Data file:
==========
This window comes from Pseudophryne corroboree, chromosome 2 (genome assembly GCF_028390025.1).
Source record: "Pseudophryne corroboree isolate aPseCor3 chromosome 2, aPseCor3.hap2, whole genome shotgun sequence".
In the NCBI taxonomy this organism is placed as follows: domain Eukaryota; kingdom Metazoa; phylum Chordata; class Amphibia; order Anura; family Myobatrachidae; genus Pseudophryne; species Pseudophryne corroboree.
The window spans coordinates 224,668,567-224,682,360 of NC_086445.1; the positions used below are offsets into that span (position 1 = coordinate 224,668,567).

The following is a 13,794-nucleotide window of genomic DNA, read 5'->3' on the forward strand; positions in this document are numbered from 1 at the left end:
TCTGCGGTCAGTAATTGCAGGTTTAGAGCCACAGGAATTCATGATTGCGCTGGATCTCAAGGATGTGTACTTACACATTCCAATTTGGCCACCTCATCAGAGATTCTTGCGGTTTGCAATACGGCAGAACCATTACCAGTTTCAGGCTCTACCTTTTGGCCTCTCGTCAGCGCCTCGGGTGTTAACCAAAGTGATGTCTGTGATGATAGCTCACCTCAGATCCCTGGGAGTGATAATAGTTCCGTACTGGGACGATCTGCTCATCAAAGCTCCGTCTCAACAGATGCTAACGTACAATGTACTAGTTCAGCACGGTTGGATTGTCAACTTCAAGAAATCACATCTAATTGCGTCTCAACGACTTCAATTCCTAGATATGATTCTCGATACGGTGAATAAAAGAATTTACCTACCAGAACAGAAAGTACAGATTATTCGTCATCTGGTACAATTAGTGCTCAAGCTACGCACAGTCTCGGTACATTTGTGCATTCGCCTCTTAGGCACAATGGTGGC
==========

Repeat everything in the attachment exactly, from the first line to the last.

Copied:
This window comes from Pseudophryne corroboree, chromosome 2 (genome assembly GCF_028390025.1).
Source record: "Pseudophryne corroboree isolate aPseCor3 chromosome 2, aPseCor3.hap2, whole genome shotgun sequence".
In the NCBI taxonomy this organism is placed as follows: domain Eukaryota; kingdom Metazoa; phylum Chordata; class Amphibia; order Anura; family Myobatrachidae; genus Pseudophryne; species Pseudophryne corroboree.
The window spans coordinates 224,668,567-224,682,360 of NC_086445.1; the positions used below are offsets into that span (position 1 = coordinate 224,668,567).

The following is a 13,794-nucleotide window of genomic DNA, read 5'->3' on the forward strand; positions in this document are numbered from 1 at the left end:
TCTGCGGTCAGTAATTGCAGGTTTAGAGCCACAGGAATTCATGATTGCGCTGGATCTCAAGGATGTGTACTTACACATTCCAATTTGGCCACCTCATCAGAGATTCTTGCGGTTTGCAATACGGCAGAACCATTACCAGTTTCAGGCTCTACCTTTTGGCCTCTCGTCAGCGCCTCGGGTGTTAACCAAAGTGATGTCTGTGATGATAGCTCACCTCAGATCCCTGGGAGTGATAATAGTTCCGTACTGGGACGATCTGCTCATCAAAGCTCCGTCTCAACAGATGCTAACGTACAATGTACTAGTTCAGCACGGTTGGATTGTCAACTTCAAGAAATCACATCTAATTGCGTCTCAACGACTTCAATTCCTAGATATGATTCTCGATACGGTGAATAAAAGAATTTACCTACCAGAACAGAAAGTACAGATTATTCGTCATCTGGTACAATTAGTGCTCAAGCTACGCACAGTCTCGGTACATTTGTGCATTCGCCTCTTAGGCACAATGGTGGC